Keys for Confidence

Amy Calkins

April 19, 2021

A few months ago, my husband Mark preached a message at Lifeway about being loved sons and daughters of God. In it, Mark shared about his own journey from insecurity to confidence. Knowing we are loved sons and daughters of God frees us to be confident in who He made us to be. Since then, several people have approached us asking for practical advice on how to grow in confidence. It’s easy to say we can be confident in God’s love; it’s harder to truly believe it and live like we believe it.

Insecurity is rooted in the belief that we must do something to be valuable and accepted, that our worth is attached to other people’s opinions of us. Insecurity teaches us to fear rejection and to crave approval; it makes us work really hard to fit in and appease the status quo. The problem is, when we try to fit in, we are working toward the wrong goal.

Jesus never said we should work really hard to be just like everyone else. Instead, the apostle Paul compared the Church to a human body, which is made up of many unique parts (see 1 Cor. 12:12–14). He says:

If the whole body were an eye, where would the sense of hearing be? If the whole body were an ear, where would the sense of smell be? But in fact God has placed the parts in the body, every one of them, just as he wanted them to be. If they were all one part, where would the body be? (1 Corinthians 12:17–19 NIV).   

God has made each one of us just how He wants us to be. Think about that! Here, God is speaking of our personalities and giftings, the way He created us to be—with our unique strengths, perspectives, and abilities. This, of course, is a separate issue from our character. No one is righteous apart from God, and in this life, we are on a journey with Him of growing into His character. So, maturity and righteousness are separate from personality and gifting. Yet at every step of our journey toward maturity, God celebrates the essence of who we are (who He made us to be) and invites us to confidently be ourselves.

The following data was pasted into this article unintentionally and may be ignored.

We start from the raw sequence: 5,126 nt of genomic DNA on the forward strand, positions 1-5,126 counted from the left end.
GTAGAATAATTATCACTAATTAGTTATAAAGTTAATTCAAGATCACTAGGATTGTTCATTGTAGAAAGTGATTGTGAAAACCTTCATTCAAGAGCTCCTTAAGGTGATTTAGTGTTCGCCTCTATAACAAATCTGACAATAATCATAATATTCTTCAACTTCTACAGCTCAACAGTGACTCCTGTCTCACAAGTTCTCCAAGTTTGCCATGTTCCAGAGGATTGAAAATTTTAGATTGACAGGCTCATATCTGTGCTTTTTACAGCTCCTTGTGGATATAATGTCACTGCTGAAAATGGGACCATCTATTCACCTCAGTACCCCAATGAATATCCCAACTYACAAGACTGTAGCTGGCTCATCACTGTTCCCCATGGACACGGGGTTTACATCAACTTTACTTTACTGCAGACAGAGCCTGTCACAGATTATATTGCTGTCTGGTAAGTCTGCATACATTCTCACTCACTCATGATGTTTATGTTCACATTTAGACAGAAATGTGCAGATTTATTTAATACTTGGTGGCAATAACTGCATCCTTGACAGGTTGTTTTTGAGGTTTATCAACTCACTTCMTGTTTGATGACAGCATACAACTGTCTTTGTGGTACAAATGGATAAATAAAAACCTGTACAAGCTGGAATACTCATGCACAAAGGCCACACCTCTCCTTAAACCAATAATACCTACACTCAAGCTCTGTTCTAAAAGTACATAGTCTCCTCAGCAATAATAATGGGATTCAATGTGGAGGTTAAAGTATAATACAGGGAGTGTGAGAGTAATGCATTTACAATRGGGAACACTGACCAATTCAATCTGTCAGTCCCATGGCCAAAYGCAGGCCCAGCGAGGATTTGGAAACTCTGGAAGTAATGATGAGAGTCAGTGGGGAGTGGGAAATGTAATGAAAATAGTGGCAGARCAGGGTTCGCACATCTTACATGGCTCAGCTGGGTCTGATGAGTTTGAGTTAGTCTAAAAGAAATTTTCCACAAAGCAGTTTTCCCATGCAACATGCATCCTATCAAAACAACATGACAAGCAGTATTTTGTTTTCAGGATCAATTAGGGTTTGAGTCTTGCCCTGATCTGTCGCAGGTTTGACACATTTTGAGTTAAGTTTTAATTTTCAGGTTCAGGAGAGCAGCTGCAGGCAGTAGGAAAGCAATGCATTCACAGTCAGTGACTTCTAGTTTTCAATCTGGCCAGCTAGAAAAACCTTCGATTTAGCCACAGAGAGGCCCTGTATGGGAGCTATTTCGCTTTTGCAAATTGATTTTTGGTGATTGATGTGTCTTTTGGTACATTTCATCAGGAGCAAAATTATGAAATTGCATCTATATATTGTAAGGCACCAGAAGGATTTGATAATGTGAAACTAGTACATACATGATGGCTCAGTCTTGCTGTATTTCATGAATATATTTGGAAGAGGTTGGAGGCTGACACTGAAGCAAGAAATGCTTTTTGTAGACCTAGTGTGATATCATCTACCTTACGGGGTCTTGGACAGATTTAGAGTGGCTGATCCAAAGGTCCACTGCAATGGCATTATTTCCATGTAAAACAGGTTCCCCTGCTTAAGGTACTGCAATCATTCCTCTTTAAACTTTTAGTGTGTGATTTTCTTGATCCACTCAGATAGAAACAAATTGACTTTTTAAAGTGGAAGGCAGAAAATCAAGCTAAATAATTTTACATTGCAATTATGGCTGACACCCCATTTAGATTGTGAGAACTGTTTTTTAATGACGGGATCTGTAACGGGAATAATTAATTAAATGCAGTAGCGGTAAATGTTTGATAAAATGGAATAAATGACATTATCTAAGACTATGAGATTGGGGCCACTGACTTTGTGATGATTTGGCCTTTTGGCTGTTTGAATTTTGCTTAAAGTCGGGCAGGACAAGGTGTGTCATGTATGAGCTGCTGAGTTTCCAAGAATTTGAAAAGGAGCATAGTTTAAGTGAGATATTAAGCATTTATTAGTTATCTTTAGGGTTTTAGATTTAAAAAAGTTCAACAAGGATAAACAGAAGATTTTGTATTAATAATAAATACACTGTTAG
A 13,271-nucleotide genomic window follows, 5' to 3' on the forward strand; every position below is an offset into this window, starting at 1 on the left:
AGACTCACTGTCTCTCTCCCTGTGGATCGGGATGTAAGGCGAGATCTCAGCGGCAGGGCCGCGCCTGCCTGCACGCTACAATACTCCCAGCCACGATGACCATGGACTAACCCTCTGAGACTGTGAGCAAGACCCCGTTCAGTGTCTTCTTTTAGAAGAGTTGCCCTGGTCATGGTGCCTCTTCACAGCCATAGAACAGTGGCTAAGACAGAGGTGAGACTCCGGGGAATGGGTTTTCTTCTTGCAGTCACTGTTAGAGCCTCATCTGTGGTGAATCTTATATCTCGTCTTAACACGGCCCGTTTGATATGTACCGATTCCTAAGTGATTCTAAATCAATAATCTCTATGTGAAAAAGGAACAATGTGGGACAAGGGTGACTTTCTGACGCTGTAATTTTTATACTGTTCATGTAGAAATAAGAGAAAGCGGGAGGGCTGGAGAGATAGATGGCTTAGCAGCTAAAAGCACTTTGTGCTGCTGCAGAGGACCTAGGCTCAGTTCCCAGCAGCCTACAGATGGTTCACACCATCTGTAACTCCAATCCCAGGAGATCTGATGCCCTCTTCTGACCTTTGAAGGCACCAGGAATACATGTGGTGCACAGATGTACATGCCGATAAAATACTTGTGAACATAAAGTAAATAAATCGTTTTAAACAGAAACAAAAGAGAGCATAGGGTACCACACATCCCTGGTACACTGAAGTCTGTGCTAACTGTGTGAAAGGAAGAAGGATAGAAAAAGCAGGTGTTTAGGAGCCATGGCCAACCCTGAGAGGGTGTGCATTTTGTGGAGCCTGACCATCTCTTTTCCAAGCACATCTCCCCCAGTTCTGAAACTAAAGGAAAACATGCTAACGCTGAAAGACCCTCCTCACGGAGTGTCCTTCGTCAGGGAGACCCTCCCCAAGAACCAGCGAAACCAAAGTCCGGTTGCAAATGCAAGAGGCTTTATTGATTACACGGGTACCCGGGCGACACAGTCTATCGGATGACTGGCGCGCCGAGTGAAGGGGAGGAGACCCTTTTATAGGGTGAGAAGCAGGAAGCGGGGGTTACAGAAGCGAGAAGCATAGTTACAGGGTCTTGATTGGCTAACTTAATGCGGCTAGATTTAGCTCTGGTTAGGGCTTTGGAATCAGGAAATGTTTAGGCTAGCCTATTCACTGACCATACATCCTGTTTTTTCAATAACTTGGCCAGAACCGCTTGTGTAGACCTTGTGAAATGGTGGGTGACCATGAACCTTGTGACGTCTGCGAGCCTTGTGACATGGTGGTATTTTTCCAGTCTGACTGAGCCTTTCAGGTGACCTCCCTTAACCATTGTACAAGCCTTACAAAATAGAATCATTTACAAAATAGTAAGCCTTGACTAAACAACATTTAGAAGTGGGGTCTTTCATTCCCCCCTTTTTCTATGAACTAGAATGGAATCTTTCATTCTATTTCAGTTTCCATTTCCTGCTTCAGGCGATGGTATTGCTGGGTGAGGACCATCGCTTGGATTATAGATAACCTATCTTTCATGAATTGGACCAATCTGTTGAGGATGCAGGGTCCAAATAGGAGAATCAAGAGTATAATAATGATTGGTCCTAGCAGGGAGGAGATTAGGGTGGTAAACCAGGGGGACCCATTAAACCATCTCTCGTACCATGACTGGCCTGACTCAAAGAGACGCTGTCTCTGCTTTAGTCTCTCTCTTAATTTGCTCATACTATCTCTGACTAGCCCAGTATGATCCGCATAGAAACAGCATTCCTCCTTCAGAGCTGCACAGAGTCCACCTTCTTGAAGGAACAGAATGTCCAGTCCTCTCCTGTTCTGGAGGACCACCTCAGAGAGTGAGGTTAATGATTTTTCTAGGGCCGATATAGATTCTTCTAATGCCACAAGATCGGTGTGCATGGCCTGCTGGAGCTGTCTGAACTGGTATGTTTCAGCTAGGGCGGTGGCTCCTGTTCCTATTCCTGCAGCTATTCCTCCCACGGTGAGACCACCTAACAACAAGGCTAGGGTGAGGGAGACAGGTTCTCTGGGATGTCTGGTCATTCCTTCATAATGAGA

In Ephesians 2:10, Paul says, “For we are God’s handiwork, created in Christ Jesus to do good works…” (NIV). The Greek word translated as “handiwork” is poiema, which is the linguistic root of our English word poem. If we look at the canon of great poems, we see that each one is individual. No two are alike. Each poem takes a great amount of time and expertise. It must be crafted until it is brilliant and beautiful and matchless. This is the image God uses to express how He creates us. We are His masterpieces.

Here’s the thing: If we don’t believe we are masterpieces, we will live like we’re second-rate art, and the brilliance and beauty God has put in us will be muted or hidden altogether. Only you can be you in this world. Only you can fulfill the call God has given you.

In my own journey toward confidence, I’ve found a few practical tools that have helped me overcome the lies of insecurity and embrace who God made me to be.

1. Tell yourself the truth. The first step toward confidence is finding out what God says about you. The Bible is full of truths about who you are in Christ. Also, you can ask God what He’s made you to do. Ask Him what He loves about you. God has many good things to say about you, and like a good Father, He wants you to believe them. In Joel 3:10, it says, “…let the weakling say, ‘I am strong!’” (NIV). In other words, we can and should declare the truth about ourselves, even when we don’t feel like it is true. “I am loved. I can do all things through Christ. The joy of the Lord is my strength.” The more you declare the truth, the more you’ll believe it.